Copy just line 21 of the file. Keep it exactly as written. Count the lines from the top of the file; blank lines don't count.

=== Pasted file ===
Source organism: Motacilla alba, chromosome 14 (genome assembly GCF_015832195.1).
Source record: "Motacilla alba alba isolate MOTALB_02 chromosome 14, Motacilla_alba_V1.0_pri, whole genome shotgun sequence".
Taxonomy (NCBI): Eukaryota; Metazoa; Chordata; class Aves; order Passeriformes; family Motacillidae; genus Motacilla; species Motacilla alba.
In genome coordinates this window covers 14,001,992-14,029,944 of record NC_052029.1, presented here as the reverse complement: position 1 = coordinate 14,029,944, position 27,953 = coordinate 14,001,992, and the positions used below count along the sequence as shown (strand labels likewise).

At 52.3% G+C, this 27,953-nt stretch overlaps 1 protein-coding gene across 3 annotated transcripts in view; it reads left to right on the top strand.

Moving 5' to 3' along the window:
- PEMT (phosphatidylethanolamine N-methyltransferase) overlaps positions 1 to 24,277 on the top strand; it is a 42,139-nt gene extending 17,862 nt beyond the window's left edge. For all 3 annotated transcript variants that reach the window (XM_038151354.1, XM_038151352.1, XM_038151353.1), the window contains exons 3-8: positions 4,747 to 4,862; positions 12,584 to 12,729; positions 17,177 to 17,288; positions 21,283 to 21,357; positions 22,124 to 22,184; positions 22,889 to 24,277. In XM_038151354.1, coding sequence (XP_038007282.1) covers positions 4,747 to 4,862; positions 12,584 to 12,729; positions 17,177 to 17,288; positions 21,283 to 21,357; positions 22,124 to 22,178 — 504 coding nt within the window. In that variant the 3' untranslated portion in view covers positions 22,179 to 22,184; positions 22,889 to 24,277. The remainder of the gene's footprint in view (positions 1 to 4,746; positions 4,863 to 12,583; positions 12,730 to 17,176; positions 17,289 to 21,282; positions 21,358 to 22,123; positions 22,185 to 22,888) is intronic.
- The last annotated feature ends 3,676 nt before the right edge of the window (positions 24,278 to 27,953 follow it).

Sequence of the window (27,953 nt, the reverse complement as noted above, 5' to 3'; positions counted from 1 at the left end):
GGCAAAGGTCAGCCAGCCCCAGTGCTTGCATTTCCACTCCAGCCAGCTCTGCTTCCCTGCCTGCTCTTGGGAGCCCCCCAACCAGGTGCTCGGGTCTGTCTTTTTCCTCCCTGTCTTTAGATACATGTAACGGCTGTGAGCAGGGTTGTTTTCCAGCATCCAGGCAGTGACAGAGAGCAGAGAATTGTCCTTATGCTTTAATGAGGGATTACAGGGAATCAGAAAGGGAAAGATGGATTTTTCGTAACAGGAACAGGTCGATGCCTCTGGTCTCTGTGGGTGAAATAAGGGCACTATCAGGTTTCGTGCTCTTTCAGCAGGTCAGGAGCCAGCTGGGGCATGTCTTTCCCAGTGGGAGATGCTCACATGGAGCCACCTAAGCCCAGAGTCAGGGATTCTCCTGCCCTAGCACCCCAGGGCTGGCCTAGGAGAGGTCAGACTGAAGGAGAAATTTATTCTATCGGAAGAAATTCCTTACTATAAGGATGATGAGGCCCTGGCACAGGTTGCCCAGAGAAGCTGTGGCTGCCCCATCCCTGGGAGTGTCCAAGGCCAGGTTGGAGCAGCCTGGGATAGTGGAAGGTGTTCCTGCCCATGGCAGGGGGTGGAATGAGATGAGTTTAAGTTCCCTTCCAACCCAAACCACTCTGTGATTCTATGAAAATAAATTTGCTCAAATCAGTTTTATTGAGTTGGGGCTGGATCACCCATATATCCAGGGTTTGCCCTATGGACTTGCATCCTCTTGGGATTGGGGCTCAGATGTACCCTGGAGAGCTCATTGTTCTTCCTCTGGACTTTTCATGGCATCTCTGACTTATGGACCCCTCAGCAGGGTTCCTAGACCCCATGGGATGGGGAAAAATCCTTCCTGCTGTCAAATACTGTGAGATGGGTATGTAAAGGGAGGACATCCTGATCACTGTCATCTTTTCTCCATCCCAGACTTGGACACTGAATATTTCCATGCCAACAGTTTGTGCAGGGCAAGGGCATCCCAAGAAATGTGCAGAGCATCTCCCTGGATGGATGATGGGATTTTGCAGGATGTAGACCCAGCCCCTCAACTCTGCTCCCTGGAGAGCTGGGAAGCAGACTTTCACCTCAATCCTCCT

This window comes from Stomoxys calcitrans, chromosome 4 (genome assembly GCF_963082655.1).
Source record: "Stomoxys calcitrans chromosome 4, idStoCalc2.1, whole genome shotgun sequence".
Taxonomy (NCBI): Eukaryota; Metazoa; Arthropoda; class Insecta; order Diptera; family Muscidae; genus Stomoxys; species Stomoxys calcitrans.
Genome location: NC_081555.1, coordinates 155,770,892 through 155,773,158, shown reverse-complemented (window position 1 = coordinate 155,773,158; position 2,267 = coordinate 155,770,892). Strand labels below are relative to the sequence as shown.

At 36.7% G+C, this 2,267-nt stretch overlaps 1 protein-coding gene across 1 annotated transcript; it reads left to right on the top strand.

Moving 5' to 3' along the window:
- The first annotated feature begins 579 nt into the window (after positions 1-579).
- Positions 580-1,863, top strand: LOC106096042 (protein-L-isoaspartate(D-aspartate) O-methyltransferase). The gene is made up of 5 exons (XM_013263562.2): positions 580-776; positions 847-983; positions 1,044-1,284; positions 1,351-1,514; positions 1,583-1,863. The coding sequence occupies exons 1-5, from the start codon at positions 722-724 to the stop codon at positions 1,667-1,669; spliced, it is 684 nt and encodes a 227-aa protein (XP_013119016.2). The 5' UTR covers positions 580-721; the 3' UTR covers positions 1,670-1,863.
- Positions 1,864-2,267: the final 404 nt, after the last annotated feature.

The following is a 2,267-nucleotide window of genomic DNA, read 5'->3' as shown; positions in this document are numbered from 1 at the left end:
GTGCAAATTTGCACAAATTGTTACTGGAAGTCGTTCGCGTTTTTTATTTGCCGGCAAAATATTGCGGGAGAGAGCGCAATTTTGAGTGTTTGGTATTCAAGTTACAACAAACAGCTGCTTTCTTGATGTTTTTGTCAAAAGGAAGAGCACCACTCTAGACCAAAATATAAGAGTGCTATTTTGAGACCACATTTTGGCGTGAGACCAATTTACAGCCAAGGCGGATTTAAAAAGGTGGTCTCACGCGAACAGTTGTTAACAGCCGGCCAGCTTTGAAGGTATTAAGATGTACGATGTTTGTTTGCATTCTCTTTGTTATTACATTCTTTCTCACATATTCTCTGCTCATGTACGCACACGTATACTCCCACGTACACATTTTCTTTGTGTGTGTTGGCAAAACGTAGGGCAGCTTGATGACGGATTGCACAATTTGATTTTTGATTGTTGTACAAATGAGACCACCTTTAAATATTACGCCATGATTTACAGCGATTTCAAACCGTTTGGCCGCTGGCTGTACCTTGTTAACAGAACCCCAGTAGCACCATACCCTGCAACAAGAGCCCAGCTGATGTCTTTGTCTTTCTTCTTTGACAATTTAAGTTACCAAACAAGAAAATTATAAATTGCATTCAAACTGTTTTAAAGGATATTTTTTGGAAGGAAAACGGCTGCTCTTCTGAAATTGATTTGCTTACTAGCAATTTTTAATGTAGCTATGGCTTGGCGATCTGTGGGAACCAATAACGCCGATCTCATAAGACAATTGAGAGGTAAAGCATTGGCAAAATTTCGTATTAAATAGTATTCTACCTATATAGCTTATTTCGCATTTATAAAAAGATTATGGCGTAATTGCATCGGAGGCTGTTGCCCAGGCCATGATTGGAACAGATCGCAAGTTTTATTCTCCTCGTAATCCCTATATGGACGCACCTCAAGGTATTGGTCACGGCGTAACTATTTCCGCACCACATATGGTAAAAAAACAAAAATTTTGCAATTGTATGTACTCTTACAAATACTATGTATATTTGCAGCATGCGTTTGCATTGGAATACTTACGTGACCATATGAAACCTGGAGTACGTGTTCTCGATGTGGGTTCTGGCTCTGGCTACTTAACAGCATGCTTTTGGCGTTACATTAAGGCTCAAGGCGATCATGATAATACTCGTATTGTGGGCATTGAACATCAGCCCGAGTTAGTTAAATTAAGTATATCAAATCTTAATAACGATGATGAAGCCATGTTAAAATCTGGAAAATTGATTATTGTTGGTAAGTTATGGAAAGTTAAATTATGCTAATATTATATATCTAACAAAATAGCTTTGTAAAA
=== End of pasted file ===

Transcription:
GTGCAAATTTGCACAAATTGTTACTGGAAGTCGTTCGCGTTTTTTATTTGCCGGCAAAATATTGCGGGAGAGAGCGCAATTTTGAGTGTTTGGTATTCAAGTTACAACAAACAGCTGCTTTCTTGATGTTTTTGTCAAAAGGAAGAGCACCACTCTAGACCAAAATATAAGAGTGCTATTTTGAGACCACATTTTGGCGTGAGACCAATTTACAGCCAAGGCGGATTTAAAAAGGTGGTCTCACGCGAACAGTTGTTAACAGCCGGCCAGCTTTGAAGGTATTAAGATGTACGATGTTTGTTTGCATTCTCTTTGTTATTACATTCTTTCTCACATATTCTCTGCTCATGTACGCACACGTATACTCCCACGTACACATTTTCTTTGTGTGTGTTGGCAAAACGTAGGGCAGCTTGATGACGGATTGCACAATTTGATTTTTGATTGTTGTACAAATGAGACCACCTTTAAATATTACGCCATGATTTACAGCGATTTCAAACCGTTTGGCCGCTGGCTGTACCTTGTTAACAGAACCCCAGTAGCACCATACCCTGCAACAAGAGCCCAGCTGATGTCTTTGTCTTTCTTCTTTGACAATTTAAGTTACCAAACAAGAAAATTATAAATTGCATTCAAACTGTTTTAAAGGATATTTTTTGGAAGGAAAACGGCTGCTCTTCTGAAATTGATTTGCTTACTAGCAATTTTTAATGTAGCTATGGCTTGGCGATCTGTGGGAACCAATAACGCCGATCTCATAAGACAATTGAGAGGTAAAGCATTGGCAAAATTTCGTATTAAATAGTATTCTACCTATATAGCTTATTTCGCATTTATAAAAAGATTATGGCGTAATTGCATCGGAGGCTGTTGCCCAGGCCATGATTGGAACAGATCGCAAGTTTTATTCTCCTCGTAATCCCTATATGGACGCACCTCAAGGTATTGGTCACGGCGTAACTATTTCCGCACCACATATGGTAAAAAAACAAAAATTTTGCAATTGTATGTACTCTTACAAATACTATGTATATTTGCAGCATGCGTTTGCATTGGAATACTTACGTGACCATATGAAACCTGGAGTACGTGTTCTCGATGTGGGTTCTGGCTCTGGCTACTTAACAGCATGCTTTTGGCGTTACATTAAGGCTCAAGGCGATCATGATAATACTCGTATTGTGGGCATTGAACATCAGCCCGAGTTAGTTAAATTAAGTATATCAAATCTTAATAACGATGATGAAGCCATGTTAAAATCTGGAAAATTGATTATTGTTGGTAAGTTATGGAAAGTTAAATTATGCTAATATTATATATCTAACAAAATAGCTTTGTAAAA